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The cafes have become tourist magnets in Amsterdam, but Mr. Rutte’s government clamped down on them because they are blamed for crime, traffic and parking problems in towns and cities close to the Dutch borders with Germany and Belgium.

In those places, authorities say that many of the clients are foreign drug runners who drive in from neighboring countries to stock up on marijuana.

The VVD’s election manifesto underscores the party’s support for the weed pass, and other right-leaning parties who back the crackdown on cannabis.

Marc Josemans, who runs a coffee shop in the southern city of Maastricht and long has fought against the weed pass, said he is attempting to push smokers to the voting booths to support parties that reject the pass.

It can be tough work, he said in a telephone interview.

“We are trying to make clear to cannabis consumers all over Holland … that this year is your last chance to save your cannabis policy and your coffee shop,” Mr. Josemans said. “And therefore it’s about time you get out of your lazy chairs on Sept. 12 and vote for a cannabis-friendly party.”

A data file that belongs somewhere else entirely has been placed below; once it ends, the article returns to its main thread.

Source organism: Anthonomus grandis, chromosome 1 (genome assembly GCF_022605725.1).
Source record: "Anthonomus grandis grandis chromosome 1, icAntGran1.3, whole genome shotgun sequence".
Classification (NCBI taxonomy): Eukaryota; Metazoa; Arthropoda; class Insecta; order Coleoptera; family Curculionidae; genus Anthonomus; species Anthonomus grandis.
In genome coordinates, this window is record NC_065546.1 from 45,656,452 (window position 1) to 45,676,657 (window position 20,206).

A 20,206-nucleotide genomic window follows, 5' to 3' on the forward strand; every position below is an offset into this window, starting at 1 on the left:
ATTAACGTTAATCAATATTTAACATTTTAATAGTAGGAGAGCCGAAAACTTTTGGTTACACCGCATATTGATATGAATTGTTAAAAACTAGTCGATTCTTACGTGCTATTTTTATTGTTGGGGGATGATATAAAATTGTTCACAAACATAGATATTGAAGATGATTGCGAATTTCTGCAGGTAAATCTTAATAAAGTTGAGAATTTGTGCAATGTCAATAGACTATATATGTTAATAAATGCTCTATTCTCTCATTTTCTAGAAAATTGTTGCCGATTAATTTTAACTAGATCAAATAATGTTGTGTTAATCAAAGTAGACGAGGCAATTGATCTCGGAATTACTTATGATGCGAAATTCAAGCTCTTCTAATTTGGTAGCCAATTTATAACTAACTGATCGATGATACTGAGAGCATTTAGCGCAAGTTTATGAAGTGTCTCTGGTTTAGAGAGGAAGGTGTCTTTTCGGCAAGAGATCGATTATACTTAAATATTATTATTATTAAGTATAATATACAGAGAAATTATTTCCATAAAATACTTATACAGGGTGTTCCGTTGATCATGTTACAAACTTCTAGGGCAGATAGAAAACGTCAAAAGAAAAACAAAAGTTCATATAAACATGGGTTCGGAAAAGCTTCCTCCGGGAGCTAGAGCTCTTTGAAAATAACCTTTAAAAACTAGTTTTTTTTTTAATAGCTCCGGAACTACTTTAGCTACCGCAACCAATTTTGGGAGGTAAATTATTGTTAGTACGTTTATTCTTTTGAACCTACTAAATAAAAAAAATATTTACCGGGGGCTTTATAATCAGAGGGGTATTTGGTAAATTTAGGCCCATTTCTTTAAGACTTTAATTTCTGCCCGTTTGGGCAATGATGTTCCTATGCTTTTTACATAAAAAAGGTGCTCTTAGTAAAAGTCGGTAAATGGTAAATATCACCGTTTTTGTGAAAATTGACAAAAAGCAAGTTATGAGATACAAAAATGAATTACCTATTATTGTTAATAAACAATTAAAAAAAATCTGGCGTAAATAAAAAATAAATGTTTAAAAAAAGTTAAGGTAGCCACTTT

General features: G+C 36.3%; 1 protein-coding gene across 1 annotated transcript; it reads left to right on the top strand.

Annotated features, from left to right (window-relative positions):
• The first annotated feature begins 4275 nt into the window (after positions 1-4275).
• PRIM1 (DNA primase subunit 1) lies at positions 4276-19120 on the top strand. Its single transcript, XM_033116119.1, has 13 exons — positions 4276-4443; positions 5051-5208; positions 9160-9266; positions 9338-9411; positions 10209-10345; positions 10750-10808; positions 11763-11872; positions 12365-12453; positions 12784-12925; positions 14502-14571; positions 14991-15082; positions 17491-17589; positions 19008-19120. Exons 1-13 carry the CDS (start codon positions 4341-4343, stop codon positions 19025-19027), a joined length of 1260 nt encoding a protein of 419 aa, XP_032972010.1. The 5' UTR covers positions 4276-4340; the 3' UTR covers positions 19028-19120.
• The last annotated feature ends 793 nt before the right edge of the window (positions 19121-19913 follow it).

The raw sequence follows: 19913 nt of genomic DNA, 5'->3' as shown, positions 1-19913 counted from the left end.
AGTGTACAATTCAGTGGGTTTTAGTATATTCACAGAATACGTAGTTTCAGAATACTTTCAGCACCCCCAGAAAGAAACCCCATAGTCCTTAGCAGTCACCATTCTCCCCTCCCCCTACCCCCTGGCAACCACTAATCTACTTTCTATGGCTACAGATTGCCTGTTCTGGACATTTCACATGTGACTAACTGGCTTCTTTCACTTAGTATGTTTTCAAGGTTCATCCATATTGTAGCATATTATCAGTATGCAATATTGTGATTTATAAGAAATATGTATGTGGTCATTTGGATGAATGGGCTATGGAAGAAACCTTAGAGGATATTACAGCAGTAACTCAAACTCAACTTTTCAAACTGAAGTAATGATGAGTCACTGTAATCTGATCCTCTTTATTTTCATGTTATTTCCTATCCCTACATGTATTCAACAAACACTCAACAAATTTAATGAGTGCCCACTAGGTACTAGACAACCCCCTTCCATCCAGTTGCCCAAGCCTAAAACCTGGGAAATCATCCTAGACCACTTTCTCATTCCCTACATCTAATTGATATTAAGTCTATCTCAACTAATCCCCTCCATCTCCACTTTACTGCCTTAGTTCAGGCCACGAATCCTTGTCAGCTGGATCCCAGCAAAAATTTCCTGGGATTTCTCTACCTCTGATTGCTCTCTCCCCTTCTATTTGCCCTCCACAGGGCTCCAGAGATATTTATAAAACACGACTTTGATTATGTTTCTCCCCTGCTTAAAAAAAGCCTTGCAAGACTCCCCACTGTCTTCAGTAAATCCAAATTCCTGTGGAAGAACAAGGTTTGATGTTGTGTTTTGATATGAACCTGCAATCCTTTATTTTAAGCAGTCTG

Mr. Josemans said the introduction of the pass system in May has driven dealing onto the streets, with “weed taxis” now delivering door to door, with far less control by the authorities than in coffee shops.

“It is extremely doubtful if the coffee shop (can) survive” if the policy continues, he said.

Much of smokers’ anger is directed at the policy of having to supply personal details to get a weed pass.

“I don’t want to apply for a pass because then everybody could see your personal information,” Mr. Croonenberg said. “You don’t have to do it in a bar to get alcohol, so why in a coffee shop?”